The film does not suffer third act problems as recent big blockbusters do, perhaps because it is true to the first adaptation and it even has a different ending which is surprising but nevertheless provides Mowgli with a justifiable character arc and desired purpose.

The voice cast is across the board brilliant, Bill Murray of course gets the best lines;
 - You hibernate?
 - No, but I sleep a lot.
yet all are good, the most pleasant surprise being Walken as Louie who delivers a real menace to a big character and shows he can even carry a tune.

This is one of the better family films I have seen in recent years and in a sold out cinema screen on a Bank Holiday Monday it maintained the attention of the young and old in attendance, hush in anticipation and gripped by enjoyment, that is all you can ask for, in spite of a power surge when we had an unplanned five minute intermission.

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Wednesday, 1 June 2016

Sky At Night

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The sky at night
Looks like it will never see the day.
The long night ahead of it
Looks like it will never end
Scary to be amongst it
Scary to see it so.
The sky is dark above us.
But blue when the light shows
Rain falling downwards
Every direction it can
Can I muster the courage
To get out of it in one piece
No end in sight
When will it end
Do we have to ride it out
Ride out the scary night
Could be in a tent
Could be on our knees
Changing a tyre in the hard shoulder
While my shoulder gives out one me
Need one to cry on
I cannot find the strength
As the rain falls harder and harder
Soaked through, home is a thought
At the end of the road
A road that flashes behind me
As my speed knows no limit
Scary is the night
Lights and sights all around
The sky looks like it might fall
What will today have in store?

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Fifty Years of Hurt


Henry Winter, five time Football Writer of the Year, is one of the most recognised football journalists of recent times thanks to frequent appearances on Sky's Sunday Supplement and BBC 5 Live.  His knowledge of the game is second to none, yet few would know of his love of the game and the national team.

His new book, Fifty Years of Hurt, may change any loose assumptions of a writer being not in love with his nation's best XI. Winter is eager for you to know he has seen the last 244 England internationals, and even saw some games off his own pocket when he was between jobs at the Daily Telegraph and his new employer, The Times.

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Henry Winter

Winter has always come across as a well spoken, articulate intellectual about the sport; an admirer of the great purveyors of majestic football from our own Paul Scholes to the continental mastery of Xavi and Andrea Pirlo. Yet Winter is a disgruntled fan, one who is embarrassed that his nation has only won the World Cup once, only reached semi-finals of a major tournament four times and are seemingly always taking two steps back such as the woeful 2014 World Cup performance in Brazil proved.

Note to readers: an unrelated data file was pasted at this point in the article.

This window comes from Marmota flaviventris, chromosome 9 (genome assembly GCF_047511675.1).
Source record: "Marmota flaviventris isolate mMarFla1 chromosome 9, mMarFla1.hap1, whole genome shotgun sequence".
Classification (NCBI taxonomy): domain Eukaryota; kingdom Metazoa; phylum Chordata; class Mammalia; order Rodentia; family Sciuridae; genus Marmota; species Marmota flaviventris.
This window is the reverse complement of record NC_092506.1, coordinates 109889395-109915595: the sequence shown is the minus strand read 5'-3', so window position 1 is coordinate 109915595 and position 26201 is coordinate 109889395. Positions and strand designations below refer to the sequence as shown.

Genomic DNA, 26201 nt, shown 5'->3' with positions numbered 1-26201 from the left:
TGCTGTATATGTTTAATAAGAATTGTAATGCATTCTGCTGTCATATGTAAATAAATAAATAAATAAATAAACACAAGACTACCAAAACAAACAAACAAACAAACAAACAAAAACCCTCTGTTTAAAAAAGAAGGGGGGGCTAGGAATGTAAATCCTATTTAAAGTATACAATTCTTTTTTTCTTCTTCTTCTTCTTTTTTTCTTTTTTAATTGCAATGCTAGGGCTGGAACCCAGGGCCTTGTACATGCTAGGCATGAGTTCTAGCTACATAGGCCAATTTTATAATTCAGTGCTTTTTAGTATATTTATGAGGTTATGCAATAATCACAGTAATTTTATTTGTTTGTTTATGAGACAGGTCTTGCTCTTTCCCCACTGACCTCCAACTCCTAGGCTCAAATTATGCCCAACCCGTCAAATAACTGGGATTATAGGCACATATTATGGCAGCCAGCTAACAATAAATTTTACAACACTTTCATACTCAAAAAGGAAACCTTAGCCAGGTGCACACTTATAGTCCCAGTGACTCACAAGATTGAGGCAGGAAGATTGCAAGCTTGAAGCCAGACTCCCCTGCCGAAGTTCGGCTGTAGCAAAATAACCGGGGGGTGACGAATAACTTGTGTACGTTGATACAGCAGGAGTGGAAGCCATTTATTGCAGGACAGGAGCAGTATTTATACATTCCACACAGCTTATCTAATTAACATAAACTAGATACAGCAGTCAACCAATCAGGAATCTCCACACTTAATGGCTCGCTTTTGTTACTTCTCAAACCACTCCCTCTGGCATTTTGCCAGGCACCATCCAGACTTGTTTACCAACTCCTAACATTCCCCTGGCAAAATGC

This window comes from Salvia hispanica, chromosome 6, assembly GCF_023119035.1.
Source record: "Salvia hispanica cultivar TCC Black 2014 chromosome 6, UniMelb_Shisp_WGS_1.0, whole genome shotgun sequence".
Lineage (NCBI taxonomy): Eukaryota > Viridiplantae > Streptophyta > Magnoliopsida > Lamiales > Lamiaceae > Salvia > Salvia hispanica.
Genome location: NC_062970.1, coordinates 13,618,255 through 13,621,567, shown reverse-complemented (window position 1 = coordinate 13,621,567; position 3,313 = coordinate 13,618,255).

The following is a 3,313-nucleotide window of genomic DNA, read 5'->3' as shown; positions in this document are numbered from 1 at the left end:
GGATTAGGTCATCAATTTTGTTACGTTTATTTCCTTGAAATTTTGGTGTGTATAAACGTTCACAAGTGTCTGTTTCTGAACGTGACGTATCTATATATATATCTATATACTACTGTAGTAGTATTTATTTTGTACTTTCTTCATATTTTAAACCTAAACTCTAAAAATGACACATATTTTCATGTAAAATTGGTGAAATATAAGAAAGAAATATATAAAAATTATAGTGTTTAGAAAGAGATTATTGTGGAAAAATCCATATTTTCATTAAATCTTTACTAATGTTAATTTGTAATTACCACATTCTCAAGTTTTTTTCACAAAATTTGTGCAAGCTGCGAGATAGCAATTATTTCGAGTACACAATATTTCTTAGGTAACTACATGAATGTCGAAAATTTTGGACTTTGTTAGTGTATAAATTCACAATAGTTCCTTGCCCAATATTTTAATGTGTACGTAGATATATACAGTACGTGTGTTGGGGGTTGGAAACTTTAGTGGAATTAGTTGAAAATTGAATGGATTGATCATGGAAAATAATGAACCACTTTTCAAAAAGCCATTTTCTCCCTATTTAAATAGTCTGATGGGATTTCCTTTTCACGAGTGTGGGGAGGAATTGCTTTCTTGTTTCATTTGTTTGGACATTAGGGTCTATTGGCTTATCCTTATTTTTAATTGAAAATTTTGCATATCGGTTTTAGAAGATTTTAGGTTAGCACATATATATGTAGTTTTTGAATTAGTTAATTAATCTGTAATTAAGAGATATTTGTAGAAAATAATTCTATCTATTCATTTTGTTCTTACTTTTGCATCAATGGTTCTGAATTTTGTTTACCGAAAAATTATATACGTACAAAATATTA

Yet the author is full of hope and optimism for the near future, perhaps Euro 2016 is one tournament too soon for the new breed of zestful youth at Roy Hodgson's disposal in the guise of Harry Kane, Eric Dier, Dele Alli and John Stones; but he sees that the full influx of a plan of action culminating in the centre piece of St. George's Park in Burton is coming to fruition for a new golden generation.

Winter's book takes us on a journey from the halcyon sepia toned triumph of Wembley 1966 to every failure since. He speaks to great English players and asks why it is they failed at that certain tournament, and when we did have success why did we not kick on from there and build upon it as Spain and Germany have done in recent times claiming the ultimate prize in the sport, the World Cup.

The author attempts to dissect and pin point a problem as to why we fail at the game we love so much, a game that hosts the most watched domestic league in the world, a league where a team rated as relegation favourites can win the title convincingly. 

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England's greatest day - 30th July 1966

This is a great premise for a book, yet at times the book comes across as more enamoured with the great players he is interviewing than getting to the crux of the matter. As a reader, I was expecting a more technical evaluation of the problems we have with our national team in the vein of say Jonathan Wilson whose Inverting the Pyramid is a keynote book for any football lover. I was expecting how changes of formations and styles of play have left us standing still, failing to qualify for tournaments whilst Germany never do.